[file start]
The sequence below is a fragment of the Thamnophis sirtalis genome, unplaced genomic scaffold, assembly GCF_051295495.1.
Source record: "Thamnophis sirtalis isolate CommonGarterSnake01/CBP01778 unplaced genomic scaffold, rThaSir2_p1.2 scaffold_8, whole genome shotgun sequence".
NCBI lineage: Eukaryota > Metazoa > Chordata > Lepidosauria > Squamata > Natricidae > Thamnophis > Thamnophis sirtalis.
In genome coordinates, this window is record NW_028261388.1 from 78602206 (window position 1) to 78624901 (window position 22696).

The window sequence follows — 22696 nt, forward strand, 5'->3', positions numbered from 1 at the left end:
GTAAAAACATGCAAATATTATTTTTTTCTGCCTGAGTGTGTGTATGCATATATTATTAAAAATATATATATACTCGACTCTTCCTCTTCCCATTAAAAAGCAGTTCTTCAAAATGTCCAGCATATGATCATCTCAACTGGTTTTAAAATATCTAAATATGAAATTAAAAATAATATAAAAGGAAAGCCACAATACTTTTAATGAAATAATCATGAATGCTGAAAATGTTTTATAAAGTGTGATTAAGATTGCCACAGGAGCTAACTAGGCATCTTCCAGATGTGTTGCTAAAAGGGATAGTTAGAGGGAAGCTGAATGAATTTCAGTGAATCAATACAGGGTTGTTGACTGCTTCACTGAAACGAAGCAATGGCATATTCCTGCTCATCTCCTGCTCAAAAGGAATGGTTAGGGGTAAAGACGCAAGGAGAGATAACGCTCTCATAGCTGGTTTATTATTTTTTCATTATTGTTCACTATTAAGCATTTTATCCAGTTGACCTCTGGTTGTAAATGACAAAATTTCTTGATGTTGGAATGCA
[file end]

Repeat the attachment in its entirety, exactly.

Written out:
The sequence below is a fragment of the Thamnophis sirtalis genome, unplaced genomic scaffold, assembly GCF_051295495.1.
Source record: "Thamnophis sirtalis isolate CommonGarterSnake01/CBP01778 unplaced genomic scaffold, rThaSir2_p1.2 scaffold_8, whole genome shotgun sequence".
NCBI lineage: Eukaryota > Metazoa > Chordata > Lepidosauria > Squamata > Natricidae > Thamnophis > Thamnophis sirtalis.
In genome coordinates, this window is record NW_028261388.1 from 78602206 (window position 1) to 78624901 (window position 22696).

The window sequence follows — 22696 nt, forward strand, 5'->3', positions numbered from 1 at the left end:
GTAAAAACATGCAAATATTATTTTTTTCTGCCTGAGTGTGTGTATGCATATATTATTAAAAATATATATATACTCGACTCTTCCTCTTCCCATTAAAAAGCAGTTCTTCAAAATGTCCAGCATATGATCATCTCAACTGGTTTTAAAATATCTAAATATGAAATTAAAAATAATATAAAAGGAAAGCCACAATACTTTTAATGAAATAATCATGAATGCTGAAAATGTTTTATAAAGTGTGATTAAGATTGCCACAGGAGCTAACTAGGCATCTTCCAGATGTGTTGCTAAAAGGGATAGTTAGAGGGAAGCTGAATGAATTTCAGTGAATCAATACAGGGTTGTTGACTGCTTCACTGAAACGAAGCAATGGCATATTCCTGCTCATCTCCTGCTCAAAAGGAATGGTTAGGGGTAAAGACGCAAGGAGAGATAACGCTCTCATAGCTGGTTTATTATTTTTTCATTATTGTTCACTATTAAGCATTTTATCCAGTTGACCTCTGGTTGTAAATGACAAAATTTCTTGATGTTGGAATGCA